Sadly for Samson, something that might have been one happy part of his life turned out to be the absolute worst. disaster. ever. (Fun fact: Milton was drawing on personal experience here. He was one of the first people to make a Biblical argument for divorce.) Both of Samson's marriages to Philistine women end with betrayal, raising questions not only about marital fidelity, but also about fidelity to one's nation or people. In fact, it's a kind of uncommon and interesting aspect of Milton's writings that he so often focuses not simply on the passions of romantic love and sex, a typical topic of literature, but equally on the complexities of marriage as a personal and social contract. In Samson Agonistes, marriage is as much a political act as a private act.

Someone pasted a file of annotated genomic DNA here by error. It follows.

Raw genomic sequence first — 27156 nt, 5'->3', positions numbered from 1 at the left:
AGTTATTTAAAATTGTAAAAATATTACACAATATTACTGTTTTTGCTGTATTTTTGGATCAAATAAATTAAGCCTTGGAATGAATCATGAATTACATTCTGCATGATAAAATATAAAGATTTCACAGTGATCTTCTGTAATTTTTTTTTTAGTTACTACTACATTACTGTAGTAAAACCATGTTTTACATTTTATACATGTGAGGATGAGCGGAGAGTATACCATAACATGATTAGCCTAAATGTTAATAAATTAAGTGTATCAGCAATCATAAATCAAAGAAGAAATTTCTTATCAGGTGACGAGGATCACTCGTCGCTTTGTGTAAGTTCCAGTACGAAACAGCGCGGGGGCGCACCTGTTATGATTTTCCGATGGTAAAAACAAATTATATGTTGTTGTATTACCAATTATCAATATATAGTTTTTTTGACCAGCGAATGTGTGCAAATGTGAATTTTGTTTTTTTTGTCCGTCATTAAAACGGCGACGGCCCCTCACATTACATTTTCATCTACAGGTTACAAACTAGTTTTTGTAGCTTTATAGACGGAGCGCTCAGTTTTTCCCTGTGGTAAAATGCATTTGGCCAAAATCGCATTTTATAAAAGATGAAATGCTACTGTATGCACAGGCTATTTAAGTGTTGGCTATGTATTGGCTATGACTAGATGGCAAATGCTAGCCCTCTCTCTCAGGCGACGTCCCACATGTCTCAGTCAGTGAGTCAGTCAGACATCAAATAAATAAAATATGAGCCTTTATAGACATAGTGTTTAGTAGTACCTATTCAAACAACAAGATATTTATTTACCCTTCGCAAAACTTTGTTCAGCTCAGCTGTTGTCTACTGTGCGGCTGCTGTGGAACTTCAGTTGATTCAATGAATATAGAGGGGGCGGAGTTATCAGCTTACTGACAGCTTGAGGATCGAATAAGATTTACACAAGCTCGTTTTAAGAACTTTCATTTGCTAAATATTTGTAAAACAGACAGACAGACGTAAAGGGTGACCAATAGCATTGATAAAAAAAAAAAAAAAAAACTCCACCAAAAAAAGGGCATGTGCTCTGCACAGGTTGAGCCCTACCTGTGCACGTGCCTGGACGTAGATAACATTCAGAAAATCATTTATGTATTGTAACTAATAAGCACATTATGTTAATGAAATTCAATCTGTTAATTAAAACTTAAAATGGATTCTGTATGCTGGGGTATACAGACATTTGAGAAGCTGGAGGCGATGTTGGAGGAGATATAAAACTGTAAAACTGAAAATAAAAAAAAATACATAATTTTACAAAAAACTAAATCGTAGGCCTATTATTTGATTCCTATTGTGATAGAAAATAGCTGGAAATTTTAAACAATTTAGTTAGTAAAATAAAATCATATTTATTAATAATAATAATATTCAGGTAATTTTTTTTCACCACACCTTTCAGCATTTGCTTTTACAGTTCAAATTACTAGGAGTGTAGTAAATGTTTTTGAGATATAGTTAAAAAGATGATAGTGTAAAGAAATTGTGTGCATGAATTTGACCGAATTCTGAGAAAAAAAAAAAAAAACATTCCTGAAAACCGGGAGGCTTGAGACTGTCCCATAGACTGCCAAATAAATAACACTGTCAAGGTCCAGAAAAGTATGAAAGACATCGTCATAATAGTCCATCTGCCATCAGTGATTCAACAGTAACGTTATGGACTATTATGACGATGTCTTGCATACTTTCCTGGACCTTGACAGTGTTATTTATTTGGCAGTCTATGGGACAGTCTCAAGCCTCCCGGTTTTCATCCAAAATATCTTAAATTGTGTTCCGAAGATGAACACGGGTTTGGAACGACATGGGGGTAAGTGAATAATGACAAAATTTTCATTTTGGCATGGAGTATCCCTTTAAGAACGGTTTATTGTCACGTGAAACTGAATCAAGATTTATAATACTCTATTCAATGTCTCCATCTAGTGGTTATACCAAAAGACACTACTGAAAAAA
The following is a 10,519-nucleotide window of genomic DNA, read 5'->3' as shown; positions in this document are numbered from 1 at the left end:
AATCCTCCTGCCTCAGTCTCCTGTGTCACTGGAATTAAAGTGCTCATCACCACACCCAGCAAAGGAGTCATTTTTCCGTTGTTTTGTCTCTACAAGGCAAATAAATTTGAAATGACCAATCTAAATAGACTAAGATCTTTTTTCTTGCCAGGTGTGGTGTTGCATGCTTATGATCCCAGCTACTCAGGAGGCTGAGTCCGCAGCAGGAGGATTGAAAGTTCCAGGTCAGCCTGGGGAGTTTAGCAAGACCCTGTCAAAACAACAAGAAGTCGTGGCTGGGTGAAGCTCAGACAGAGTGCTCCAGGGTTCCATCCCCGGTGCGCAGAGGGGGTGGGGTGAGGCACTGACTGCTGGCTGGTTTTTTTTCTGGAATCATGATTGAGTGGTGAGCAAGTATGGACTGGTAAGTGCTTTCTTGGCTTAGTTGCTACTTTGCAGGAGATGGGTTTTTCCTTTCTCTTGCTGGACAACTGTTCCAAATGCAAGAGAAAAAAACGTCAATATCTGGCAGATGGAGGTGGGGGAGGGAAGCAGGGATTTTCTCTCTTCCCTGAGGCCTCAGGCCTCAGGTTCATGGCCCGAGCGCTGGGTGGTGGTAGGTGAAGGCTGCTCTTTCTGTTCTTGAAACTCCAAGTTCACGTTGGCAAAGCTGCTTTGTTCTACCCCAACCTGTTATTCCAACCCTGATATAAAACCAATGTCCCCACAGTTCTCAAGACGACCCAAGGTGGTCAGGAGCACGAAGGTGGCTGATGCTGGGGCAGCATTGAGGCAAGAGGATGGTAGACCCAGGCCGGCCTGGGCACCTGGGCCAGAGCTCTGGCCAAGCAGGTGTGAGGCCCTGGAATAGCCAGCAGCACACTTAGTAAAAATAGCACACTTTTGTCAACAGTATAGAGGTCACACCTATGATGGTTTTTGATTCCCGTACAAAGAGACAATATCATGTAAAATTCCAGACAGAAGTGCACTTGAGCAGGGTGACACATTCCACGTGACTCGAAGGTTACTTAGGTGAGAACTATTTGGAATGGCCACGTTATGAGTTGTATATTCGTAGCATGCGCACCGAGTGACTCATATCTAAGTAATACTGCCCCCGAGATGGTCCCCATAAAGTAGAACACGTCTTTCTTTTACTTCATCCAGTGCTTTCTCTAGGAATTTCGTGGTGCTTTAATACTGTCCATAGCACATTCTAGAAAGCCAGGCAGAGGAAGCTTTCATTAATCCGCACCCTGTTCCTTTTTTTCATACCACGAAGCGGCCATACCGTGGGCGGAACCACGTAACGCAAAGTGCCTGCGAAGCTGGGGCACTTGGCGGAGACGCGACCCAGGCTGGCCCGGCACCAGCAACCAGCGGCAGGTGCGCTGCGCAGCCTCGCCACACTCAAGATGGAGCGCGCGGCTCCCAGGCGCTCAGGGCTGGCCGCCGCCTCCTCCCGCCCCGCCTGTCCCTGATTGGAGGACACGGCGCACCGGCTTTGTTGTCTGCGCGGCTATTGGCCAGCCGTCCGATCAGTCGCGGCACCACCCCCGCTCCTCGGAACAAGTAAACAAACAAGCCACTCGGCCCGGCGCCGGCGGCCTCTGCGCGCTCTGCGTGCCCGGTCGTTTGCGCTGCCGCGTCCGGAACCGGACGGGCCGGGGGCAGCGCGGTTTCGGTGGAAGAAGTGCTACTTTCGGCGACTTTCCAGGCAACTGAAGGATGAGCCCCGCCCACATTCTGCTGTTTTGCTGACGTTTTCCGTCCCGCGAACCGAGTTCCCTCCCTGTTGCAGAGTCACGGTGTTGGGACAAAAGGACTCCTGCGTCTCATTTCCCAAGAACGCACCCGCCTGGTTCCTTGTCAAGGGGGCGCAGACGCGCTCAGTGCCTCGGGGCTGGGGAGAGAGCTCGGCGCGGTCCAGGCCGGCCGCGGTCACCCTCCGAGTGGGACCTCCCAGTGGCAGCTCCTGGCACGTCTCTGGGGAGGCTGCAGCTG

Dalila is obviously the unfaithful one here. You don't turn your husband into the authorities, plain and simple.
Samson's misunderstanding about what a good marriage should be like is the number one source of his problems.